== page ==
Friday, April 8, 2011

Sans Snark

My last post was, I know, rather embittered. I'm not entirely embittered, however (although I do kind of hate teaching statements, much as I recognize their utility and would ask for them were I to chair a search). But the first half of the week was long. And we're approaching the end of the semester. So sarcasm is easier to pull off than sincerity (isn't it always?).

So: Here are some better thoughts. I'm not going to put together a philosophy statement because, well, that's too much work. Instead, I'll aim for bullets of teaching goodness:
  • This first-year bio student in Brit Lit II. He's taking the class for a gen ed requirement, and first-years don't normally do very well in the class, but, despite not being a brilliant writer, he works really hard and it shows. It delights me to consider this biology student who will go out into the world able to say intelligent things about Jane Eyre, Virginia Woolf, and Wordsworth. That's what a liberal arts school is for.
  • The student who remarked, on leaving class on Monday: "Dr. Mihi, you're awesome. Just FYI."
  • A student challenged her grade on the first paper that she wrote for one of my courses--I'm one of a team of instructors for the course, so challenges have a particular procedure that brings in a third party. The third party upheld my grade decision. The student then approached me to ask if it would be all right if she met with me about future papers (why in the world wouldn't it be okay?); she started participating much more actively and doing better on quizzes; she showed me a draft of her next paper--and she just got an A- on said paper. It's clear that she fundamentally didn't get the expectations for the first one, and now she does--and her work is actually good! So pleasing.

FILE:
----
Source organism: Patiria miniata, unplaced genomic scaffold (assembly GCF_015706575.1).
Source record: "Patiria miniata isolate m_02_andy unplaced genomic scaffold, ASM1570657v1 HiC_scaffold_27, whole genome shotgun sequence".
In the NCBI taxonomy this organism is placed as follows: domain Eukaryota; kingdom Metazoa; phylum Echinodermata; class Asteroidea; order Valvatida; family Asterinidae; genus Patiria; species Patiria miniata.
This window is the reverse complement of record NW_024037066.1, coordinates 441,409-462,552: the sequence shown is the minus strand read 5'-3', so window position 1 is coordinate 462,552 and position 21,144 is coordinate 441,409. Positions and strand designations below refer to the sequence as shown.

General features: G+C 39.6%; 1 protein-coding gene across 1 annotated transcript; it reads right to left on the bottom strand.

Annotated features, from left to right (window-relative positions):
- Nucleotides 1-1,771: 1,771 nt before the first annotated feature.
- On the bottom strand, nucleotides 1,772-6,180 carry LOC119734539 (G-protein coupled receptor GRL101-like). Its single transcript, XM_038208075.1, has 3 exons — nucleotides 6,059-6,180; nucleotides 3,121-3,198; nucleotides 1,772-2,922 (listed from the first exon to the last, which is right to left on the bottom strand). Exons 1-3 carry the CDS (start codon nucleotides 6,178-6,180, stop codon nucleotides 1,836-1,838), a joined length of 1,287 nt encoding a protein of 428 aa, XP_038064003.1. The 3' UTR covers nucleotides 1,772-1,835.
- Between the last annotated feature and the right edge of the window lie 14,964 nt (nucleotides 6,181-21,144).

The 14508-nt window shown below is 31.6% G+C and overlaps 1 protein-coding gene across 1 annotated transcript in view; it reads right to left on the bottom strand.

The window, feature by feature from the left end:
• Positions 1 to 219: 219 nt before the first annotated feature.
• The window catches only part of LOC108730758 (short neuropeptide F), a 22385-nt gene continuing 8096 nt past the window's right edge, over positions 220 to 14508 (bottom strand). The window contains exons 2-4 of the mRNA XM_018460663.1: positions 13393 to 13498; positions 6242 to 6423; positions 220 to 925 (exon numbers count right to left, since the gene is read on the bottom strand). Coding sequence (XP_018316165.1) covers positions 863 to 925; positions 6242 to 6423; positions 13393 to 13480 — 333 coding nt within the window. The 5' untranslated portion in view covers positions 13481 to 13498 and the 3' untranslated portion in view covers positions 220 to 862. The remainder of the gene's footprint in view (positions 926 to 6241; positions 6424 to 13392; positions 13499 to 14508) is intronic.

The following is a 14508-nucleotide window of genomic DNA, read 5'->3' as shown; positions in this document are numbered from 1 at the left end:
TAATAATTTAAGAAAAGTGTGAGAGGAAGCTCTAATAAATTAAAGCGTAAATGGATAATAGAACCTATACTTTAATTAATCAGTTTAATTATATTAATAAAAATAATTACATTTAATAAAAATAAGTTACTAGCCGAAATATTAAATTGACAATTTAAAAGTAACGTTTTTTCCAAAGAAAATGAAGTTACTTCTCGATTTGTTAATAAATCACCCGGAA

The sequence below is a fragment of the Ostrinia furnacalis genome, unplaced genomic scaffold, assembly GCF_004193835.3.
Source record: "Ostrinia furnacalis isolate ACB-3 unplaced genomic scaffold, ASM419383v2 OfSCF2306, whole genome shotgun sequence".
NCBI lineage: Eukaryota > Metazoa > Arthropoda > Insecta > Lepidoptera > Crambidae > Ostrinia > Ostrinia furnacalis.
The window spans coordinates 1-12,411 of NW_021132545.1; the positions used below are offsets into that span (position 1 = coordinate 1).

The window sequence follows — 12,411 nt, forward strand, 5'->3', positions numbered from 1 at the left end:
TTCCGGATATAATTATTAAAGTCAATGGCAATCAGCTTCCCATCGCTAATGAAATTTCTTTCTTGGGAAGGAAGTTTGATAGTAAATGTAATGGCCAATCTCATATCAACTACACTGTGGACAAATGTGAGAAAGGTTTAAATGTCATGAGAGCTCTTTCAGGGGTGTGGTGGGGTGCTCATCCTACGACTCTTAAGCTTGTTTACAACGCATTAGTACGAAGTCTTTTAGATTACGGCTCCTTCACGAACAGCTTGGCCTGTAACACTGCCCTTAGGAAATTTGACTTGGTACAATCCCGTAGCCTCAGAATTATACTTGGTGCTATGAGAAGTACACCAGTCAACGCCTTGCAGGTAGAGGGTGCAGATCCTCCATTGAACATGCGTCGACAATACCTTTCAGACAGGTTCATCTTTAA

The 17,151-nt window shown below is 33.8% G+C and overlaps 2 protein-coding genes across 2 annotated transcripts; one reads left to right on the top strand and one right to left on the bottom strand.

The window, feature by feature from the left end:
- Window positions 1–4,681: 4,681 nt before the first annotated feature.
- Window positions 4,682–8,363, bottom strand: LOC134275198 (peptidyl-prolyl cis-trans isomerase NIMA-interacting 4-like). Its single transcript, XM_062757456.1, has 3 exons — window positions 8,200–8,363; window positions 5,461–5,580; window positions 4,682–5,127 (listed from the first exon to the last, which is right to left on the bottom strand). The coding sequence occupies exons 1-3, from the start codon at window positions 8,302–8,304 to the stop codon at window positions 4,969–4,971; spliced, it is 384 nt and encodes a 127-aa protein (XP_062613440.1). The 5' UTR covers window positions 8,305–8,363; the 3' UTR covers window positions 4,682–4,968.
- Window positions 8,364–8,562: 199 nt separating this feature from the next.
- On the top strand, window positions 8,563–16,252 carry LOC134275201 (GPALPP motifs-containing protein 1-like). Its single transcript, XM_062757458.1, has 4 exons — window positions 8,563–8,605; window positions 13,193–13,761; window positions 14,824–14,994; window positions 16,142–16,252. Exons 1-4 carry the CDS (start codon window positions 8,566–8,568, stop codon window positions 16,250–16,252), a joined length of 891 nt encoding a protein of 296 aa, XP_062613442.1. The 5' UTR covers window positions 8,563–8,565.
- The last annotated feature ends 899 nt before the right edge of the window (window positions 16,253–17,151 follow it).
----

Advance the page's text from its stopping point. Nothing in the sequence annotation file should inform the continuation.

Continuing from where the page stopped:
• Those moments in class--especially in the surveys, which is funny because they're the courses I've taught the most--when I suddenly realize something completely new about the text that we're discussing. It makes me realize how much easier it can be to generate new thoughts through a conversation than stuck on one's own.
  • The fact that I am now able to go completely off script in class on a regular basis. In fact, there are days when I don't use my prep outline at all. And teaching is so much more fun.
  • And honestly, sometimes, I just really love my students. All of them, more or less. Not for anything that they've done, but because they're there, and they're trying (or not), and going through all their stuff, and I get to play a part in that.
See? I can be lovey, too.


undine said...

Yes to all of these, especially about how teaching makes you realize something completely new about a text. I like seeing that lightbulb go on over their heads (and my own).

Anonymous said...

Yay for happy teaching moments!

Sisyphus said...